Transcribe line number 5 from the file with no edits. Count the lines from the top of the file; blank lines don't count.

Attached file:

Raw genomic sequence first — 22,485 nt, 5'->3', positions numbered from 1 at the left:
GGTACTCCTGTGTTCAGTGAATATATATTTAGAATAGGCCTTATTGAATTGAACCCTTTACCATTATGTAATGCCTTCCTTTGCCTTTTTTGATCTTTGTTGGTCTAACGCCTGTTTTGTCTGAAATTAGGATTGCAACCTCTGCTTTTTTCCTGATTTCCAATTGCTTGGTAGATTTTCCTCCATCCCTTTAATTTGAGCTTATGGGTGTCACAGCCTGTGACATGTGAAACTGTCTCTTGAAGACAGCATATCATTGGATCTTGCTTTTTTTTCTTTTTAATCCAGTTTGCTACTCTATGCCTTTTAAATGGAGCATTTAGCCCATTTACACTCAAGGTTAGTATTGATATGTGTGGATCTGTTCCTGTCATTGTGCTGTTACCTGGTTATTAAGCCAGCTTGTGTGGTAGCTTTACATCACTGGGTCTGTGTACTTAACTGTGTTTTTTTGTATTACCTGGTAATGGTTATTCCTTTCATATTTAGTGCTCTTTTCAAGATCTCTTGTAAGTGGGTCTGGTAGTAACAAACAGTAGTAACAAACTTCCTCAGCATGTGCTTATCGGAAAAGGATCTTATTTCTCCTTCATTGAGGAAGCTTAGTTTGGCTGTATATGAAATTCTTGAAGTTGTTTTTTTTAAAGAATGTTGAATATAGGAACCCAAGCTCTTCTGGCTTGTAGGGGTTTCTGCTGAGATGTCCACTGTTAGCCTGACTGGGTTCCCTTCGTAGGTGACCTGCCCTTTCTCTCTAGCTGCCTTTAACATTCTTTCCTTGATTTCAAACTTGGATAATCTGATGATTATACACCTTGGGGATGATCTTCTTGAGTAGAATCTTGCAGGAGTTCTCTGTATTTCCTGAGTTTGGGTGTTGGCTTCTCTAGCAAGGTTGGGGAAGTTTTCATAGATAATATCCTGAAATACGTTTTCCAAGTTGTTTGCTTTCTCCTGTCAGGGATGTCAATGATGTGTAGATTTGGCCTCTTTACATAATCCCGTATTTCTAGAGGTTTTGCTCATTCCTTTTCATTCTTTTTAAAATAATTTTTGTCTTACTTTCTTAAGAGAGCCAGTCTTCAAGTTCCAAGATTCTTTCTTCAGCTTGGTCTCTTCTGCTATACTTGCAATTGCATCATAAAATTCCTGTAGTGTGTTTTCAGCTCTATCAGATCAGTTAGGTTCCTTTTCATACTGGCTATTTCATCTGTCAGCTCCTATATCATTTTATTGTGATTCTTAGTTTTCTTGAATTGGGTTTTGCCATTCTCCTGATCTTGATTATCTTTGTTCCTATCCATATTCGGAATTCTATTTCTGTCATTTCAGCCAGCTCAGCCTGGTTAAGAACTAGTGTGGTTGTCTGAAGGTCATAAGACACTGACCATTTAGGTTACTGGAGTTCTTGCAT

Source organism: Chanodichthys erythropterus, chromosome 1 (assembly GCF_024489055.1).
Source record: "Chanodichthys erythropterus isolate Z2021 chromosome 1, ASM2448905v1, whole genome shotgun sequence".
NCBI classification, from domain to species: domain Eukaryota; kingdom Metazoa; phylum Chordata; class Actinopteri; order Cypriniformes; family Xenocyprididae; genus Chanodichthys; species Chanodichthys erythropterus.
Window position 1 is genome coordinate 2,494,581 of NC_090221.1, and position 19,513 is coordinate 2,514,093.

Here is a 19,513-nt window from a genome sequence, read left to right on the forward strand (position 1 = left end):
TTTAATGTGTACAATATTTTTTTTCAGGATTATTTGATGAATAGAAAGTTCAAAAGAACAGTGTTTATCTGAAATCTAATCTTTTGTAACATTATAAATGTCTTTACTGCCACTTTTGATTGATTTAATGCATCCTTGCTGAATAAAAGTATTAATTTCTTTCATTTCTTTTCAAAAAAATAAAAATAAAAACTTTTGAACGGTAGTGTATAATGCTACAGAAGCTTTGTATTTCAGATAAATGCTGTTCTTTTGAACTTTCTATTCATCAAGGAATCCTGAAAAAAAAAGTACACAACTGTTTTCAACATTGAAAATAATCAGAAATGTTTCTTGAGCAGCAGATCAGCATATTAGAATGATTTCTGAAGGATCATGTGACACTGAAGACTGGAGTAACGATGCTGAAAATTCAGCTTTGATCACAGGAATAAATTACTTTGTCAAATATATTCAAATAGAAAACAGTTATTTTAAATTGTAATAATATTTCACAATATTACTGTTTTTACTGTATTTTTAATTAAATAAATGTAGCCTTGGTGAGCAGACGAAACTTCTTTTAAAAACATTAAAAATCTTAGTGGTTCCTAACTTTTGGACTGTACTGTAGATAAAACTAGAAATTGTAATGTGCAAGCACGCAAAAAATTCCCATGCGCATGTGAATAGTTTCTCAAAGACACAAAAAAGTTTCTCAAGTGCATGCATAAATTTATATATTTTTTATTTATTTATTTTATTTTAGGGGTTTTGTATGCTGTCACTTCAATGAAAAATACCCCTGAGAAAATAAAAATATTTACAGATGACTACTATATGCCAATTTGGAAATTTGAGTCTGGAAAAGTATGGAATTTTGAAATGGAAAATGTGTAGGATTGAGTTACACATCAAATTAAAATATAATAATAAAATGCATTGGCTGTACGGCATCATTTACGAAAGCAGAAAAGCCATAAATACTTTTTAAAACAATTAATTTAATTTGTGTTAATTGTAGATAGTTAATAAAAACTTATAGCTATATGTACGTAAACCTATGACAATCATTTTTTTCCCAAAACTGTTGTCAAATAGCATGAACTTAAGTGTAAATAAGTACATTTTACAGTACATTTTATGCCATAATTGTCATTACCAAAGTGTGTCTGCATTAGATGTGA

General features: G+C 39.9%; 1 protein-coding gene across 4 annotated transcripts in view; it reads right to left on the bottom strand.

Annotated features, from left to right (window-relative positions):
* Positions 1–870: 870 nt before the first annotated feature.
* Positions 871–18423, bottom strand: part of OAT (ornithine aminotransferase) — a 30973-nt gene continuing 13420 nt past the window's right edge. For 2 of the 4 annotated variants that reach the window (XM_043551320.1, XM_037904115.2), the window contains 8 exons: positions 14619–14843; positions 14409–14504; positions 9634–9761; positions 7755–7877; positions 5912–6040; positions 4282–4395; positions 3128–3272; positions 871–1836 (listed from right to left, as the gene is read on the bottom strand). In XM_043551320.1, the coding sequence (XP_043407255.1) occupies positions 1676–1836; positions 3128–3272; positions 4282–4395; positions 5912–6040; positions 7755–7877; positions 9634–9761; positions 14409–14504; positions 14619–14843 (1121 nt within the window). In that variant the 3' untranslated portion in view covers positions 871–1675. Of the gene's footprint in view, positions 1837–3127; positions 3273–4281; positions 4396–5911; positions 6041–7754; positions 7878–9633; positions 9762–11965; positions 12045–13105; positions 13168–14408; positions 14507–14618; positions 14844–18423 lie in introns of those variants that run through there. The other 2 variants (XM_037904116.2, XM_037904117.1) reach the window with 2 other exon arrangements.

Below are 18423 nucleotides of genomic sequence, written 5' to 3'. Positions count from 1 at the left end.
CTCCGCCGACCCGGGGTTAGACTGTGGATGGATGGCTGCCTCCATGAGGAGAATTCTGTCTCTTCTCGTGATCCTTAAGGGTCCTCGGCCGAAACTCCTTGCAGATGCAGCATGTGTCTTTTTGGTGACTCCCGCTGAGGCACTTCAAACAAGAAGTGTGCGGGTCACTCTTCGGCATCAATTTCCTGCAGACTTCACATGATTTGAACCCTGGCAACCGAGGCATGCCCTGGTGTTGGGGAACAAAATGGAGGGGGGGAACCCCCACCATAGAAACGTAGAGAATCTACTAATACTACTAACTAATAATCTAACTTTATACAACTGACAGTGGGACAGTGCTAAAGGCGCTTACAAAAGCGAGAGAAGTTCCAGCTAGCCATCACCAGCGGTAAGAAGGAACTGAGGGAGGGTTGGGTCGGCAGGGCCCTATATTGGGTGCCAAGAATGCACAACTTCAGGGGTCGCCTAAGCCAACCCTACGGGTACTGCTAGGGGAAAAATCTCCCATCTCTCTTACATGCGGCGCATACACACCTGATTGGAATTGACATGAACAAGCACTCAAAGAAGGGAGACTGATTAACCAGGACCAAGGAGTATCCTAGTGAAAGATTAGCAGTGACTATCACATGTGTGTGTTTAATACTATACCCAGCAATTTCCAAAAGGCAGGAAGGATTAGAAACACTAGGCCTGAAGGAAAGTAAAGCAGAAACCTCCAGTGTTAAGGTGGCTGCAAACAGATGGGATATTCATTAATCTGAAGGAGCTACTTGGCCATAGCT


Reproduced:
NCBI classification, from domain to species: domain Eukaryota; kingdom Metazoa; phylum Chordata; class Actinopteri; order Cypriniformes; family Xenocyprididae; genus Chanodichthys; species Chanodichthys erythropterus.